Many of you may know the blogger/writer Tucker Max as the self-proclaimed narcissist who writes about his drunken and sexual exploits as well as his epic fails. Perhaps you read I Hope They Serve Beer in Hell or Assholes Finish First, with some combination of guilty laughter and repulsion at his absurd (and for many, relatable) scenarios. Regardless of your reaction to Tucker, he, like all the rest of us, has a mixture of many different traits and his own ideas about what it takes to reach success.

I came across Tucker earlier this year when I was working on a cover story for Psychology Today about the allure of narcissists (see "The Peacock Paradox: How to Spot a Narcissist"). We had a lengthy chat over the phone about a wide range of topics (read that interview here). After that chat, I invited him to take a lengthy psychological battery of personality and reasoning tests, which he agreed to do. During one of his visits to New York City, we sat down and discussed his development, narcissism, mating, education, creativity, the importance of failure, the many different paths to success, and his test results. Some of his ideas and test results will shock you, some will not. Regardless, this interview highlights the complexity of narcissism and its different components, and paints a general portrait of a different kind of mind trying to find his best fit in this world.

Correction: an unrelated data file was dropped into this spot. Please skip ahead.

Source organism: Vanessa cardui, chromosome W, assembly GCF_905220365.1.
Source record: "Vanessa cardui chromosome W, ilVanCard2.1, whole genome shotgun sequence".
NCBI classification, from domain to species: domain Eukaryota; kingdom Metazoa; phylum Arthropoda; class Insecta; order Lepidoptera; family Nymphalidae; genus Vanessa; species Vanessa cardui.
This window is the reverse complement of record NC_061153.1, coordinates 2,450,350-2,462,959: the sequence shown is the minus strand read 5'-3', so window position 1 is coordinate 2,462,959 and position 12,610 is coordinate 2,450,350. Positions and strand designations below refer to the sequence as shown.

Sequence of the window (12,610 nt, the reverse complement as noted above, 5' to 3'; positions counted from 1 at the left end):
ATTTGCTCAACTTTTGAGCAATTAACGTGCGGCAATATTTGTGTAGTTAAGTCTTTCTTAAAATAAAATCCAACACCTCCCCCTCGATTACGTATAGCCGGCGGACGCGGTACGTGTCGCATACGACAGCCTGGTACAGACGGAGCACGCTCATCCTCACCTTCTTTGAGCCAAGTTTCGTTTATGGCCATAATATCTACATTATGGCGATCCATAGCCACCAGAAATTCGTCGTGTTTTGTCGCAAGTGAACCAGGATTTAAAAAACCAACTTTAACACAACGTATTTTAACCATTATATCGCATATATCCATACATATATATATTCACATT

© 2011 by Scott Barry Kaufman.

Follow me on  Twitter or G+.

Recent Posts in Beautiful Minds

New Sensitivity Gene Discovered

A new gene was discovered that is highly sensitive to supportive conditions.

Social and Mechanical Reasoning Inhibit Each Other

The brain can't engage social and mechanical reasoning at the same time.

The Pesky Persistence of Labels

Just because a label has been lifted doesn't make it disappear.

Interview with Author and Magician Alex Stone

Interview with Author and Magician Alex Stone about his book "Fooling Houdini."

Social Rejection Can Fuel Creativity

Social rejection fuels creativity for people with an independent mindset.

The Cognitive Psychology of Pick-up Lines

How perception and cognition influences receptivity to pick-up lines.